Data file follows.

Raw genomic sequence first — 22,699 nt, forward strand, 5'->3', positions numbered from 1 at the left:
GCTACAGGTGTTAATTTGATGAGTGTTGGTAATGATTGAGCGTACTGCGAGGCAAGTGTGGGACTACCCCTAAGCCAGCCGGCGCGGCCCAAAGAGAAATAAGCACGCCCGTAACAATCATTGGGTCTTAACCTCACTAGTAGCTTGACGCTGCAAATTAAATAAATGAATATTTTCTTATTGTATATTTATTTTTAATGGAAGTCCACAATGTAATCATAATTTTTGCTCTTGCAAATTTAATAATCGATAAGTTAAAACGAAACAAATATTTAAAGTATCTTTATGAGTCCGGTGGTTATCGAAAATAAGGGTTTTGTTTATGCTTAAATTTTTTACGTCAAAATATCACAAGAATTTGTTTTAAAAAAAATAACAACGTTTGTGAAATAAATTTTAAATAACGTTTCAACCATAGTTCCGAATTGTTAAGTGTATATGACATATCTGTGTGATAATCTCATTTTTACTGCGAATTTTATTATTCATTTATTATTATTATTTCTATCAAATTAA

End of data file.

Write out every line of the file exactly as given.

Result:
Raw genomic sequence first — 22,699 nt, forward strand, 5'->3', positions numbered from 1 at the left:
GCTACAGGTGTTAATTTGATGAGTGTTGGTAATGATTGAGCGTACTGCGAGGCAAGTGTGGGACTACCCCTAAGCCAGCCGGCGCGGCCCAAAGAGAAATAAGCACGCCCGTAACAATCATTGGGTCTTAACCTCACTAGTAGCTTGACGCTGCAAATTAAATAAATGAATATTTTCTTATTGTATATTTATTTTTAATGGAAGTCCACAATGTAATCATAATTTTTGCTCTTGCAAATTTAATAATCGATAAGTTAAAACGAAACAAATATTTAAAGTATCTTTATGAGTCCGGTGGTTATCGAAAATAAGGGTTTTGTTTATGCTTAAATTTTTTACGTCAAAATATCACAAGAATTTGTTTTAAAAAAAATAACAACGTTTGTGAAATAAATTTTAAATAACGTTTCAACCATAGTTCCGAATTGTTAAGTGTATATGACATATCTGTGTGATAATCTCATTTTTACTGCGAATTTTATTATTCATTTATTATTATTATTTCTATCAAATTAA